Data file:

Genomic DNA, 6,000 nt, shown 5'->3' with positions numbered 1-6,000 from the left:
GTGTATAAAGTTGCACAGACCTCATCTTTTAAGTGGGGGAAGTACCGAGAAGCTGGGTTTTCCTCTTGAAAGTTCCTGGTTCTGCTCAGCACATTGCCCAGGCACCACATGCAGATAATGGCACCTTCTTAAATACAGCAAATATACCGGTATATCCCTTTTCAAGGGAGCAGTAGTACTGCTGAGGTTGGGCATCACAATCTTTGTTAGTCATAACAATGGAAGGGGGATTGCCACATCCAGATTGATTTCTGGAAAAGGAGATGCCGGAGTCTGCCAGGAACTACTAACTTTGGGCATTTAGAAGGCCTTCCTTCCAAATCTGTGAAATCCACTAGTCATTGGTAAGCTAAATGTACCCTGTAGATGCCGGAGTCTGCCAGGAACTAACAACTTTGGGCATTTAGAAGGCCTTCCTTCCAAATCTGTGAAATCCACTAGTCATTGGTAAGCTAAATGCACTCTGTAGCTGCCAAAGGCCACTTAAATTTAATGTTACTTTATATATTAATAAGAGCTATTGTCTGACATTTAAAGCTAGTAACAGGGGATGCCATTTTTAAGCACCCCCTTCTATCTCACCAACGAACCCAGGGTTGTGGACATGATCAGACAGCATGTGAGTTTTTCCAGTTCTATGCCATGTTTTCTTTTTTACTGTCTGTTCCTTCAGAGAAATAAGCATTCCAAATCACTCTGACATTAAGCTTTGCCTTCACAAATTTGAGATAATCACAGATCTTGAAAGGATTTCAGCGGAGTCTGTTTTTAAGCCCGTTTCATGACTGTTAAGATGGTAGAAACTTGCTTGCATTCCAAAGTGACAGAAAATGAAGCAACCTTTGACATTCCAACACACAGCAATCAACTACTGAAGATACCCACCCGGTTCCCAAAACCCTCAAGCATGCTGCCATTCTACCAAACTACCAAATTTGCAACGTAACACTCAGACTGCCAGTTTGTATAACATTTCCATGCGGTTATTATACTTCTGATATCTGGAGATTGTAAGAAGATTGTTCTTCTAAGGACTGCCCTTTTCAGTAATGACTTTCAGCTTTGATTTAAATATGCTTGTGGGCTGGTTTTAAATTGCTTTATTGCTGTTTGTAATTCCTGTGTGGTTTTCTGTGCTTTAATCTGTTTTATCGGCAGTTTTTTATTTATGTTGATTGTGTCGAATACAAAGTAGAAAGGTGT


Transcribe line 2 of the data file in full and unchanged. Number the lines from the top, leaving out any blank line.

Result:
GTGTATAAAGTTGCACAGACCTCATCTTTTAAGTGGGGGAAGTACCGAGAAGCTGGGTTTTCCTCTTGAAAGTTCCTGGTTCTGCTCAGCACATTGCCCAGGCACCACATGCAGATAATGGCACCTTCTTAAATACAGCAAATATACCGGTATATCCCTTTTCAAGGGAGCAGTAGTACTGCTGAGGTTGGGCATCACAATCTTTGTTAGTCATAACAATGGAAGGGGGATTGCCACATCCAGATTGATTTCTGGAAAAGGAGATGCCGGAGTCTGCCAGGAACTACTAACTTTGGGCATTTAGAAGGCCTTCCTTCCAAATCTGTGAAATCCACTAGTCATTGGTAAGCTAAATGTACCCTGTAGATGCCGGAGTCTGCCAGGAACTAACAACTTTGGGCATTTAGAAGGCCTTCCTTCCAAATCTGTGAAATCCACTAGTCATTGGTAAGCTAAATGCACTCTGTAGCTGCCAAAGGCCACTTAAATTTAATGTTACTTTATATATTAATAAGAGCTATTGTCTGACATTTAAAGCTAGTAACAGGGGATGCCATTTTTAAGCACCCCCTTCTATCTCACCAACGAACCCAGGGTTGTGGACATGATCAGACAGCATGTGAGTTTTTCCAGTTCTATGCCATGTTTTCTTTTTTACTGTCTGTTCCTTCAGAGAAATAAGCATTCCAAATCACTCTGACATTAAGCTTTGCCTTCACAAATTTGAGATAATCACAGATCTTGAAAGGATTTCAGCGGAGTCTGTTTTTAAGCCCGTTTCATGACTGTTAAGATGGTAGAAACTTGCTTGCATTCCAAAGTGACAGAAAATGAAGCAACCTTTGACATTCCAACACACAGCAATCAACTACTGAAGATACCCACCCGGTTCCCAAAACCCTCAAGCATGCTGCCATTCTACCAAACTACCAAATTTGCAACGTAACACTCAGACTGCCAGTTTGTATAACATTTCCATGCGGTTATTATACTTCTGATATCTGGAGATTGTAAGAAGATTGTTCTTCTAAGGACTGCCCTTTTCAGTAATGACTTTCAGCTTTGATTTAAATATGCTTGTGGGCTGGTTTTAAATTGCTTTATTGCTGTTTGTAATTCCTGTGTGGTTTTCTGTGCTTTAATCTGTTTTATCGGCAGTTTTTTATTTATGTTGATTGTGTCGAATACAAAGTAGAAAGGTGT